Views are my own in this post.
I teach from a synthetic syllabus at my school and the following attributes are true of it…
- it’s a covert linguistic syllabus (notional-functional)
- it’s task-supported (rather than task-based)
- the tasks are built on structure-trapping rather than target tasks based on learner needs. However, learners can opt to follow a particular pathway (e.g. work, study) which helps ‘personalise their learning journey’ (to an extent)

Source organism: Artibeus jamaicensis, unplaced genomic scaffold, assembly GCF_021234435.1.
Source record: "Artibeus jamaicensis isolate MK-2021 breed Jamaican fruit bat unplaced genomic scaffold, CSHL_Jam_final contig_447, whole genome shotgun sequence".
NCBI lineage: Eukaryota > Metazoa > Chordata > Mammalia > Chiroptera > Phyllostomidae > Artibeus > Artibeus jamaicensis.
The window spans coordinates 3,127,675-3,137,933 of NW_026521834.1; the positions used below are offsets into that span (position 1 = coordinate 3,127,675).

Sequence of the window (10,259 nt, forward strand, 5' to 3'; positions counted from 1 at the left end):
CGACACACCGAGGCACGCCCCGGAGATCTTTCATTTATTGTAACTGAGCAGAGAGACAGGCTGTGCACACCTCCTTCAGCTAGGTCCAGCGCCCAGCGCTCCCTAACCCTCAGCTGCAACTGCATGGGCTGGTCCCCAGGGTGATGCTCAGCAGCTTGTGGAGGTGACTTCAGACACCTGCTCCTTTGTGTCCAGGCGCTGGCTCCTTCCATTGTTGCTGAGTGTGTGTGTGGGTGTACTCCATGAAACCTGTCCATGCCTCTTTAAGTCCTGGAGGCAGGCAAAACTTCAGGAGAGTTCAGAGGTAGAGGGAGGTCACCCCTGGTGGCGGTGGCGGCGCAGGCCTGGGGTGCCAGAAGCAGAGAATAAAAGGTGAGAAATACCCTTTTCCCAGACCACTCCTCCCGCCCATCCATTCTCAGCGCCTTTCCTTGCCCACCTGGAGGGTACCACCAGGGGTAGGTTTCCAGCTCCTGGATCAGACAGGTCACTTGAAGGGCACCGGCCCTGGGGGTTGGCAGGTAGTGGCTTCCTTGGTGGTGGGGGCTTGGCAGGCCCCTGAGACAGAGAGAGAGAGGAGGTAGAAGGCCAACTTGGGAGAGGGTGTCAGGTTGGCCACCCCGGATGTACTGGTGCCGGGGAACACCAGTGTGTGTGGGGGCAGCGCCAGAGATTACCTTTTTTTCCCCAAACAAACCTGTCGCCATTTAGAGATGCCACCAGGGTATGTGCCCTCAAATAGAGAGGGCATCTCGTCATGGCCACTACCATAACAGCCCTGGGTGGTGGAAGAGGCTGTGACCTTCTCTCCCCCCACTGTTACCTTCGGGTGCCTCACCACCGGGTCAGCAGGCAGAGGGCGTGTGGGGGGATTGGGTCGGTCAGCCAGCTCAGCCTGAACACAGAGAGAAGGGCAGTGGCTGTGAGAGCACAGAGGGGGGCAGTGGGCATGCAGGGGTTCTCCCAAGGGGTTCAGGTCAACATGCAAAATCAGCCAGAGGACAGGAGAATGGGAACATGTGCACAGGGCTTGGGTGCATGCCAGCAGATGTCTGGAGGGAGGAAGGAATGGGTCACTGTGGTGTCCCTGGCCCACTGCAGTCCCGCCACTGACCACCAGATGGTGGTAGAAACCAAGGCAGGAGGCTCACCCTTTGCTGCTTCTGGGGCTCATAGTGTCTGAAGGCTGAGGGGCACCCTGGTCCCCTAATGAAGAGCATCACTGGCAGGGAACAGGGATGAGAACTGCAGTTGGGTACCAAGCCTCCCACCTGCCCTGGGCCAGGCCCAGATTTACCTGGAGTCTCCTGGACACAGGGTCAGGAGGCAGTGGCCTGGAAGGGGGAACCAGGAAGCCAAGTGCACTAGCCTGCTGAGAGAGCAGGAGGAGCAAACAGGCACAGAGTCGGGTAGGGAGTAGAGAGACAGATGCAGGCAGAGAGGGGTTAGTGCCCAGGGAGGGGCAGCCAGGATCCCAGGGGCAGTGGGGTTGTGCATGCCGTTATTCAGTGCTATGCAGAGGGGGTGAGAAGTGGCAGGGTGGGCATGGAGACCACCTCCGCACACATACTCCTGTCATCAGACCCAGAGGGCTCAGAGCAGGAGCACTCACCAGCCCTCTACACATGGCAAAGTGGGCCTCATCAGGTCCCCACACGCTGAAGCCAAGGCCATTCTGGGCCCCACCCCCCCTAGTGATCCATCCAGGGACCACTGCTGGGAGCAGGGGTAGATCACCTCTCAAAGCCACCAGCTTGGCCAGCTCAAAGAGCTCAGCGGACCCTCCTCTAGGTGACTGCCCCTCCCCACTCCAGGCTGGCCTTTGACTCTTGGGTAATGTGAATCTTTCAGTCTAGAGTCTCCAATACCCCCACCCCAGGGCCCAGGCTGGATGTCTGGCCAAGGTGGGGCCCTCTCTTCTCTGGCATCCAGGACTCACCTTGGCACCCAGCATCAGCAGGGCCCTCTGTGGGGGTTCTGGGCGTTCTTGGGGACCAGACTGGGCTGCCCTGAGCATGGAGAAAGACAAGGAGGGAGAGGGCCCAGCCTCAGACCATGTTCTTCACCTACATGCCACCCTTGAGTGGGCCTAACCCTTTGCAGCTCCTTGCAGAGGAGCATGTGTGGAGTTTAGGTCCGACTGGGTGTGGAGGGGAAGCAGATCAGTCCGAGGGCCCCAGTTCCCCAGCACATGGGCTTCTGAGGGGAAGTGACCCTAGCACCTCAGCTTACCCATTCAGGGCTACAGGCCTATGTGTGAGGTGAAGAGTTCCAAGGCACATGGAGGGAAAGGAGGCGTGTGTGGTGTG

You could level plenty of criticism towards the approach – I do love ranting about this myself sometimes. In a nutshell: it’s tblt with small letters, as Mike Long (2015) would put it, and with that his awesome book on TBLT (note the capitals) would pay it no further attention. The “tasks” are more like “situational language exercises” (Cunningham, in Ellis 2009), and would likely lead to “encoded usage” rather than “purposeful use” (Widdowson 2003). I’ve heard some teachers call it worse than that – “McDonaldsy” and “glorified PPP” being some of the softer terms.
I get the PPP thing. (more…)